Feature

NASA Partners with Univision to Inspire Students
06.16.10
 
Andrea Davila is only in middle school, but she's already considering her career options.

"I've thought about being an engineer," said Davila, who is very well spoken for her age. "That interests me a lot."

Univision TV crew at Va. Air and Space Center
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A crew from Univision filmed a video segment at the Virginia Air and Space Center May 24, featuring local Hispanic students.
Credit: NASA

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Getting more Hispanic students such as Davila interested in science, technology, engineering and math is at the heart of a new partnership between NASA and Univision Communications, Inc., the leading Spanish language media company in the United States.

NASA is supporting Univision's initiative to improve high school graduation rates, prepare Hispanic students for college and encourage them to pursue careers in science, technology, engineering and math, or STEM.

The collaboration complements NASA's initiative to engage underrepresented and underserved students in the critical STEM fields.

On May 24, Davila and eight other Latino middle school students from area schools in Hampton Roads participated in a mock robotics activity at the Virginia Air and Space Center where a video crew from Univision was on hand to capture the students for a spot in an upcoming series of educational programs aimed at getting Hispanic students interested in joining STEM-related summer camps.

The students were so engaged in the "mock" robotic activity, that they hardly paid any attention to the cameras rolling.

Virginia Air and Space Center museum educators Parrish Crosby and Richard Byles kept them entertained with the building and programming of Lego robots.

Parents stood on the perimeter conversing in Spanish, excited that their children will be on television and proud that they are conveying an important message.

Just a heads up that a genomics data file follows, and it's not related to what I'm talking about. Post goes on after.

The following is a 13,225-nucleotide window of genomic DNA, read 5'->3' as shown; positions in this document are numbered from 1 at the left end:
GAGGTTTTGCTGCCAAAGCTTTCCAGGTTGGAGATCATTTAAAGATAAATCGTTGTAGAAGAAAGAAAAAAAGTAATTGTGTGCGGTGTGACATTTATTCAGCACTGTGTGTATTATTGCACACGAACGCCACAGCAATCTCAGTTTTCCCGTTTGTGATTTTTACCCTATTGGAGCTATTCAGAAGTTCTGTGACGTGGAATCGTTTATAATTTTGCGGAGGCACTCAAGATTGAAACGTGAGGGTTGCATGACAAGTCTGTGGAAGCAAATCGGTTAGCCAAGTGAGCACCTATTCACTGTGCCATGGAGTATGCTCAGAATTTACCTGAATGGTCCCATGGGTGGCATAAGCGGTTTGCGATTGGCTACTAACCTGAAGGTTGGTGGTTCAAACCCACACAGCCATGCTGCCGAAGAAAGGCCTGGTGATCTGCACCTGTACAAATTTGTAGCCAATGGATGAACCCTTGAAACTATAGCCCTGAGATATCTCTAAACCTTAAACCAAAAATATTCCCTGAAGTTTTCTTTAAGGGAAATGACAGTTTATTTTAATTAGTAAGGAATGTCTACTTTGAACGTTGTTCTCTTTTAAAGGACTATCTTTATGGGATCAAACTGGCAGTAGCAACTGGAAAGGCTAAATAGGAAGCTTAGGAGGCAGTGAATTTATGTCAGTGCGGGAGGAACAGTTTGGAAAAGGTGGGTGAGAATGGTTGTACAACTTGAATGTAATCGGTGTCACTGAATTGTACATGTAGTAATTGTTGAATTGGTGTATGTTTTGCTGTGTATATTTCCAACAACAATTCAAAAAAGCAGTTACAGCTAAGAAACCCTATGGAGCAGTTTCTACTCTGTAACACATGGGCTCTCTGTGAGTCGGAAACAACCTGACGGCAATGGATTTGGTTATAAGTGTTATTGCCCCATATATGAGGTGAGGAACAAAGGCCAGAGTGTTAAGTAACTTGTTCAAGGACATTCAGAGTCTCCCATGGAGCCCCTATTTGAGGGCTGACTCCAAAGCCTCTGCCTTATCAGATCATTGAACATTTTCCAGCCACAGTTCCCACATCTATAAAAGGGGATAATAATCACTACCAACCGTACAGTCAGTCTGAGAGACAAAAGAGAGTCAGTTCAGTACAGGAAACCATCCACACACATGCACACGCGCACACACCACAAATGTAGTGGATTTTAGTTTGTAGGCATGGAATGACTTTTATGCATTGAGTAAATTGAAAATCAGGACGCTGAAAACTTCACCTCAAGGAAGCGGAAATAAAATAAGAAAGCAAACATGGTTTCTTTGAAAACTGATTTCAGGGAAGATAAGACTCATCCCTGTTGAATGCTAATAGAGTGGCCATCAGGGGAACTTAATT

"This is a great opportunity for them to be involved," said Juan Cruz, whose son Juan and daughter Gloria were participating in the shoot. "Summer camps are very important and it's good to get started in them at a young age. To help them with their future."

The video segments that Univision is shooting are aimed at Hispanic children and their parents, said Ivelisse Gilman, informal education manager at NASA Langley.

"We want to encourage children to participate in science summer camps and at the same time engage their parents so they can help guide their children," Gilman said. "Univision is our gateway into the Hispanic community."

In addition to the public service announcements, Univision and NASA are working on developing a series of educational video segments that feature "cool" things thing NASA engineers and scientists do. Univision will also feature information on its website about NASA and educational opportunities.

Though they were being filmed, the students knew why they were there.

"I definitely encourage kids to take science summer camps," said Davila, who remembers launching a hand-made rocket from NASA Langley while attending a summer camp two years ago. "When you're at home watching TV, you're not doing anything. When you're at a camp, you're learning something."

 
 
Amy Johnson
NASA Langley Research Center